Submitted by Edinburgh Drug Action
1.1 Members of Edinburgh Drug Action Team
(EDAT) represent the NHS, the local authority Departments of Social
Work, Housing, Education, Police, the voluntary sector, the Scottish
Prison Service, Social Inclusion Partnerships and the commercial
sector in the city.
1.2 EDAT partners work together to implement
a balanced strategy which addresses treatment, care and rehabilitation
and enforcement and criminal justice issues for drug users and
their families. To this end, the Procurator Fiscal has recently
been invited to join EDAT. This will add an important dimension
to the work in progress.
1.3 The work of Edinburgh Drug Action Team
is informed by:
Tackling Drugs in Scotland Action
A Drugs Strategy for the City of
2.1 In relation to the terms of reference
of the Home Affairs Select Committee, this submission focuses
on drug policy and the national strategy.
3. HARM REDUCTION
3.1 EDAT's main responsibility is to ensure
that agencies work towards common goals. In tackling drug misuse,
EDAT adopts a harm reduction approach. This reflects the principles
and basis of the Scottish Executive's National Drug Strategy.
It involves a pragmatic response, taking into account the needs
of drug users, their families and the wider communities in which
they live. Minimising the harm from drugs to both drug users and
communities is fundamental to the approach taken in Edinburgh
to address the problems of drug misuse. It builds on our experience
of tackling the issues presented by HIV/AIDS in the city in the
3.2 EDAT recognises the need to balance
the activities of its partners and to maximise the potential and
flexibility that exists within the various partner organisations
without limiting their effectiveness in fulfilling their respective
statutory responsibilities. For instance, Lothian & Borders
Police is primarily a law enforcement agency and as such, it has
statutory duties and powers under the Misuse of Drugs Act 1971.
It has nonetheless, a number of officers whose primary remit is
drug education and prevention and who work collaboratively with
staff from other agencies to raise awareness in the community.
4. NATIONAL DRUG
4.1 The local priorities are reflected in
EDAT Corporate Action Plan 2001-02. Much work which is being undertaken
to address drug misuse results from the need to meet national
targets. There is concern that some targets and objectives are
very ambitious and may prove to be unachievable. The UK Key Objective
for "Young People" seeks to reduce the proportion of
young people under 25 reporting use of illegal drugs in the last
month and previous year. Despite increased drugs education however,
levels of drug use in 13-15 year olds remains stable.
4.2 There is a growing amount of anecdotal
evidence at national and local level that the incidence of injecting
is increasing, this despite a national target which aims to reduce
injecting by 25 per cent. There is concern about this target and
whether it is achievable against the increasing availability of
heroin and steadily rising levels of injecting drug use, despite
the efforts of prevention services. We are pleased to note, however,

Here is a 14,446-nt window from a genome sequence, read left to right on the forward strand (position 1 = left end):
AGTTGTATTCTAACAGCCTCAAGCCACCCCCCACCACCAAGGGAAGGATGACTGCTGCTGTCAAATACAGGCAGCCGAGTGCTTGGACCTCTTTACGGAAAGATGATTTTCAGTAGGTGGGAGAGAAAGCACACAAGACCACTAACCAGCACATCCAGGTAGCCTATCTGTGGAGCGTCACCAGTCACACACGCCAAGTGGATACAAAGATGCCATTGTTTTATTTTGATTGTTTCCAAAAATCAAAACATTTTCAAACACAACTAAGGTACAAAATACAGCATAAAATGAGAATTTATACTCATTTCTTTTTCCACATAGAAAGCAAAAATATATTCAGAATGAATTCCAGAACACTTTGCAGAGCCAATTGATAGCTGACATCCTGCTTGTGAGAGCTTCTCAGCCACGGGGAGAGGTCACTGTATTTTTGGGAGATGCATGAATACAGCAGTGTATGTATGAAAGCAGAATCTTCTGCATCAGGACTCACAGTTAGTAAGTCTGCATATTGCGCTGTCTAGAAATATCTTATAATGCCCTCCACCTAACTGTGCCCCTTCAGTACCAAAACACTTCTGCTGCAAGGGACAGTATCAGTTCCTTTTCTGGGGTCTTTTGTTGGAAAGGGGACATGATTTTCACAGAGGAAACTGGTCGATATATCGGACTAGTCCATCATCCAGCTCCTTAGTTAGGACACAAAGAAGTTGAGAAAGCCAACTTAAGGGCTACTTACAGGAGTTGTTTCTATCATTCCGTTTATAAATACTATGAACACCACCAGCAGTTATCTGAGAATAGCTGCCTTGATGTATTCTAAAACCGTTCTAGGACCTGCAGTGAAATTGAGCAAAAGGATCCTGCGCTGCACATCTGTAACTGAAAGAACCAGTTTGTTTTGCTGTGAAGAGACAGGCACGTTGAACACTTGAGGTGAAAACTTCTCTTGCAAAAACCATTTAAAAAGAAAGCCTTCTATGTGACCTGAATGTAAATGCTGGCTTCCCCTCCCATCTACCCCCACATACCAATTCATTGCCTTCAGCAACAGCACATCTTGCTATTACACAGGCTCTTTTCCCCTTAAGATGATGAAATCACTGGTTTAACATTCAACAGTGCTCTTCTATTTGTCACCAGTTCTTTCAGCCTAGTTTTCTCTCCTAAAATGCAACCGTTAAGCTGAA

that in Edinburgh the level of injecting remains below the national
average; our efforts will continue to be directed at reducing
as far as practicable, the levels of injecting particularly amongst
new, young drug users.
4.3 Regional differences in drug trends
can mean that Drug Action Teams be required to address national
targets that may conflict with local priorities. Equally changing
trends in drug use over time can affect the achievement of targets.
The national targets and strategy were compiled prior to it becoming
clear that cocaine was becoming an increasing problem in the Edinburgh
area. Likewise, stimulant drug use is now being addressed within
the city in recognition that existing services were originally
set up for opiate drug users.
4.4 Engaging with communities has so far
proved to be limited. There is a difficulty in defining "community",
complicated by the fact that there are geographical communities
and communities of interest, which may on occasions overlap and
conflict with each other. Additionally, with the multiplicity
of initiatives that involve community consultation, communities
are beginning to feel "fatigued".
4.5 In relation to targets relating to "Availability",
the requirement to increase the number of seizures by 25 per cent
could easily be attained. Lothian & Borders Police however
are committed to targeting dealers and class A drugs, adopting
a qualitative rather than quantitative approach to policing and
4.6 There is a need for further clarification
in relation to "drugs-related" crime and offences, so
that Social Work Departments and Criminal Justice Services can
gather appropriate data. It is important to ensure that there
is consistency in interpretation of the term, particularly if
comparisons are to be made using information contained in DATs'
Corporate Action Plans.
5.1 In conclusion, it should be noted that,
whilst the main strands of the UK and Scottish Drug Strategies
afford a framework for monitoring progress in combating drug misuse,
changing trends, regional variations in drug use and the pervasive
nature of illegal drug supply, may mitigate against the achievement
of some goals.
5.2 EDAT welcomes the new resources made
available recently by the Scottish Executive. The partners are
committed to working together and in partnership with the Scottish
Executive and other DATs, to address the challenges posed by drug
misuse in our communities.
6 Health Behaviour in School-aged Children Technical
Report 1: Smoking, Drinking and Drug Use in the 1990's, HBSC,
March 1999. Back